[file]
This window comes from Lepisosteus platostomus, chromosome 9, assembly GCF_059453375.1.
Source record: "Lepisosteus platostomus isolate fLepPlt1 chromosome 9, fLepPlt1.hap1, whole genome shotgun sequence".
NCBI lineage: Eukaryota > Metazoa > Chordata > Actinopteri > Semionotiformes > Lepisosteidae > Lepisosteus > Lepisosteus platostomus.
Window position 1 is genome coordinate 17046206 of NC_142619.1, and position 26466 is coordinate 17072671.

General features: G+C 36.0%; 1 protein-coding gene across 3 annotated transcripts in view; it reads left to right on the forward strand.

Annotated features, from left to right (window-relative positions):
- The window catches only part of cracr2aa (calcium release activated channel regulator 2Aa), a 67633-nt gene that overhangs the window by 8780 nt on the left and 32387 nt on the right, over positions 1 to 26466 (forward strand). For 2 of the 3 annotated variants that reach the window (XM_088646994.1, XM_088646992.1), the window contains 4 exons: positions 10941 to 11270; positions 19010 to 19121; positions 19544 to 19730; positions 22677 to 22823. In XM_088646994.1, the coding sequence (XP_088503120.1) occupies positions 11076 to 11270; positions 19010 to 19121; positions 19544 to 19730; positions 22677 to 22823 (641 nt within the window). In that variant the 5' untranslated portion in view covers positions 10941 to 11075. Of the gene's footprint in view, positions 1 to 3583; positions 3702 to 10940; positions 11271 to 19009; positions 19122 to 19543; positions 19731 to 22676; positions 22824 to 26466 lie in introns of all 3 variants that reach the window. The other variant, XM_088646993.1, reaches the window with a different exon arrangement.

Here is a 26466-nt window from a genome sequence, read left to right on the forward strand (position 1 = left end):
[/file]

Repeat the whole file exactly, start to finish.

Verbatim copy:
This window comes from Lepisosteus platostomus, chromosome 9, assembly GCF_059453375.1.
Source record: "Lepisosteus platostomus isolate fLepPlt1 chromosome 9, fLepPlt1.hap1, whole genome shotgun sequence".
NCBI lineage: Eukaryota > Metazoa > Chordata > Actinopteri > Semionotiformes > Lepisosteidae > Lepisosteus > Lepisosteus platostomus.
Window position 1 is genome coordinate 17046206 of NC_142619.1, and position 26466 is coordinate 17072671.

General features: G+C 36.0%; 1 protein-coding gene across 3 annotated transcripts in view; it reads left to right on the forward strand.

Annotated features, from left to right (window-relative positions):
- The window catches only part of cracr2aa (calcium release activated channel regulator 2Aa), a 67633-nt gene that overhangs the window by 8780 nt on the left and 32387 nt on the right, over positions 1 to 26466 (forward strand). For 2 of the 3 annotated variants that reach the window (XM_088646994.1, XM_088646992.1), the window contains 4 exons: positions 10941 to 11270; positions 19010 to 19121; positions 19544 to 19730; positions 22677 to 22823. In XM_088646994.1, the coding sequence (XP_088503120.1) occupies positions 11076 to 11270; positions 19010 to 19121; positions 19544 to 19730; positions 22677 to 22823 (641 nt within the window). In that variant the 5' untranslated portion in view covers positions 10941 to 11075. Of the gene's footprint in view, positions 1 to 3583; positions 3702 to 10940; positions 11271 to 19009; positions 19122 to 19543; positions 19731 to 22676; positions 22824 to 26466 lie in introns of all 3 variants that reach the window. The other variant, XM_088646993.1, reaches the window with a different exon arrangement.

Here is a 26466-nt window from a genome sequence, read left to right on the forward strand (position 1 = left end):